8. Benjamin, married Mary Tilton.
  9. Daniel, married Mehitable Hayward.
  10. Benajah, married Elizabeth Tilson; he settled near Woodbridge, New Jersey; he was captain of militia, and one of the committee of safety and council of war.

Deacon John Dunham died March 2, 1669.

(II) Jonathan, fifth child of Deacon John and Abigail (Wood) Dunham, was born in 1632, died December 18, 1717. At an early date he became a missionary among the Indians, along the coast of Massachusetts, going as far north as Saco, Maine. In 1659 he went to Martha's Vineyard, and in 1694 he was ordained at Edgartown by Elder Gibson. He was a resident of Plymouth, Eastham and Middleboro, and an owner of real estate. In 1673 he was constable for Middleboro; in 1675 selectman; in 1689 deputy to the general court. He married (first) November 9, 1655, Mary De La Noye, daughter of Philip and Hester D. Delano, who came in the "Fortune" in 1621. Delano was an ancestor of President U. S. Grant. He married (second) October 15, 1657, Mary, born March 24, 1637, daughter of Elder Henry Cobb, who came from England in 1629. Children of Rev. Jonathan Dunham: Daniel, Jonathan, Eleazer, see forward, Gershom, Samuel and Hannah.

(III) Eleazer, son of Rev. Jonathan and Mary (Cobb) Dunham, was given property at Middleboro, Massachusetts, on which he lived. He married and had issue: Ebenezer, Ephraim, Lemuel, see forward; Stephen and Manasseh.

(IV) Lemuel, son of Eleazer Dunham, was born at Middleboro, Massachusetts. He married, September 16, 1735, Elizabeth Tinkham, and had issue at Middleboro: Ebenezer, Priscilla, Lemuel, Joseph, see forward; Sarah Johnson, Ephraim, Manasseh, Elizabeth and Gamaliel.

(V) Joseph, son of Lemuel and Elizabeth (Tinkham) Dunham, was born at Middleboro, Massachusetts, April 21, 1749. He removed to Wilbraham and later settled at Sandisfield. He married, July 12, 1770, Sarah Johnson, born in 1746. Children: Jacob, Electa, Gamaliel, see forward; Harman and Deborah.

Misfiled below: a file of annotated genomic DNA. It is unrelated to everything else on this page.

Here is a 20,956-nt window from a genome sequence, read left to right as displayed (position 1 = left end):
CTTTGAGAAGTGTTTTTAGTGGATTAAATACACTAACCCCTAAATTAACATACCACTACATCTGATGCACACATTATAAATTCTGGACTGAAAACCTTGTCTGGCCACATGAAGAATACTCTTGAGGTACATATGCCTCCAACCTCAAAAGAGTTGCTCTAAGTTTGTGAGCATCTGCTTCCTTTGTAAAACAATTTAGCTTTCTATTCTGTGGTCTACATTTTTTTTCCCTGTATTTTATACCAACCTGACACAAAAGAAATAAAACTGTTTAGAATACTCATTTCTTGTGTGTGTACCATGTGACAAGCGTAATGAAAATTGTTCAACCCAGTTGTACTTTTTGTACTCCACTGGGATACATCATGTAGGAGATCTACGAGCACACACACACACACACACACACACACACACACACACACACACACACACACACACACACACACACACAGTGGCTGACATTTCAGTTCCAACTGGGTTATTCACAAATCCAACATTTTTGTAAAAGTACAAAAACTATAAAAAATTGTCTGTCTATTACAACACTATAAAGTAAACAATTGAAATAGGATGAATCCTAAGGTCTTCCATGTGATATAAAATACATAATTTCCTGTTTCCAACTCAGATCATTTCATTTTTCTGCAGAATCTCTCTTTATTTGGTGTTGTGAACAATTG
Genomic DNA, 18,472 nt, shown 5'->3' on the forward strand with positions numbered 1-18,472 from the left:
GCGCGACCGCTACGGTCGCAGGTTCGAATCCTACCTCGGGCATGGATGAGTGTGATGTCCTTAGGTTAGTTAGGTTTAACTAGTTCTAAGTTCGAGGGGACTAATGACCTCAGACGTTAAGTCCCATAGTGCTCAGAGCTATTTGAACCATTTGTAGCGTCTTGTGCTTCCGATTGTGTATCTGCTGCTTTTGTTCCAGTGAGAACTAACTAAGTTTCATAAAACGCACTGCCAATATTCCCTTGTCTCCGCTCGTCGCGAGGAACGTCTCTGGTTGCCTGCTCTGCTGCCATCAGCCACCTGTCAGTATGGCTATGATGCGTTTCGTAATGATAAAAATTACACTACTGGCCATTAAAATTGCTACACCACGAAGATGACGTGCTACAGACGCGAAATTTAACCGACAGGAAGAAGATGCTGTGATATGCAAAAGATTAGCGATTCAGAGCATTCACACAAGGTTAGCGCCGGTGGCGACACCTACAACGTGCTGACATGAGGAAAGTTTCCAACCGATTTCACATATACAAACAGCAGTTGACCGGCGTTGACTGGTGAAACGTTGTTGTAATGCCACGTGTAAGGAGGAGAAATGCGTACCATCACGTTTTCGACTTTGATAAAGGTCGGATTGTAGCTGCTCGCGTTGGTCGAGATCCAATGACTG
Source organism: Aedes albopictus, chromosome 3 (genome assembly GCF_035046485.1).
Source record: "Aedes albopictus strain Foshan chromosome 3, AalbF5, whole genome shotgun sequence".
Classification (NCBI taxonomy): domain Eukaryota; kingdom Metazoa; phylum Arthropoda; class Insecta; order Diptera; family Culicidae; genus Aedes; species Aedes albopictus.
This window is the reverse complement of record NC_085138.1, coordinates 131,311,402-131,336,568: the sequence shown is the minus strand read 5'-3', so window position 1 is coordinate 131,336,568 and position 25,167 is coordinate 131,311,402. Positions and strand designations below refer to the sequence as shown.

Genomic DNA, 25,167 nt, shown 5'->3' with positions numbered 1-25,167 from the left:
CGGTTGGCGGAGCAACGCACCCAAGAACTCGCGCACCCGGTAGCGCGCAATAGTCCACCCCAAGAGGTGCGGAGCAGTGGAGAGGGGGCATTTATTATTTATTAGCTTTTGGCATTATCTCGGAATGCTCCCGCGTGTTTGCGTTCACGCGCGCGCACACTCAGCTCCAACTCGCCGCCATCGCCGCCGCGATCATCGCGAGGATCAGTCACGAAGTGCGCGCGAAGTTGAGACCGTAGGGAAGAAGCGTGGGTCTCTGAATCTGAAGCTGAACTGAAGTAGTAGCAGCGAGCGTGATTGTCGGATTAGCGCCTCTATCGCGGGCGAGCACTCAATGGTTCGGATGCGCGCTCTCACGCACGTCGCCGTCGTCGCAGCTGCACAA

(VI) Gamaliel, son of Joseph and Sarah (Johnson) Dunham, was born at Sandisfield, Massachusetts, 1779, died in August, 1864. He was a soldier of the war of 1812. He married Sophia Thwing, who died in April, 1818. He married (second) in 1828, Sarah Spencer. Children: Joseph Sylvester, James Samuel, Sophia, Sala Gamaliel, see forward, Sarah Sophronia, Mary Elizabeth, Emily, married George Jones, of Cold Spring, Massachusetts; she and two children were murdered by negroes in 1861.

(VII) Sala Gamaliel, son of Gamaliel and Sophia (Thwing) Dunham, was born at Sunderland, Massachusetts, April 4, 1818, died at Vershire, Vermont, December, 1889. He was an iron worker at Troy, New York, Pittsburg, Pennsylvania, and Worcester, Massachusetts. He married (first) in November, 1838, Ann Maria Robb, of Otis, Massachusetts, who died in 1853. He married (second) Julia Robb. His children, all by first wife:

  1. Harriet Sophia, born April 4, 1840; married Henry Titus and had a daughter, Carrie Titus.
  2. William Curtis, born February 18, 1842; served in the Fortieth Massachusetts and Eighth Vermont regiments during the civil war; he married Clara Jones; child, Lewis Bramter, married Abbie Johnson.
  3. Martha Ann, born January, 1846; married Eleazer Lackey.
  4. Jane Maria, born October 18, 1847.
  5. Albert Madison, born August 11, 1849.
  6. Mary Elizabeth, see forward.
  7. Sala Virgil, born March 18, 1853; married Martha Renshaw.

(VIII) Mary Elizabeth, daughter of Sala Gamaliel and Ann Maria (Robb) Dunham, was born in Otis, Massachusetts, February 27, 1851. She married (first) Cornwall Smith and had a son Willis Smith, of Stockport, New York. She married (second) Henry McElwain and has Mabel McElwain (see McElwain III).

Ann Maria Robb, first wife of Sala Gamaliel Dunham (see Dunham VII), was the daughter of William Robb, born in Scotland. About the time of the beginning of the war of the revolution, his parents emigrated for America, bringing the boy with them. While on the voyage he broke his leg. When near the American coast their vessel was captured by a British ship and the parents were forced to return to Scotland. On account of his crippled condition William was allowed to land. He fell into the hands of an excellent man, a Mr. Chittenden, of Stockport, New York. Here he grew up. He later was an inmate of the home of Rev. John Adams in Massachusetts, and there he met and married Betsey Curtis. After their marriage they lived in Kinderhook, New York, for some years, finally settling at the home of his early benefactor, Mr. Chittenden, in whose family lot they are buried.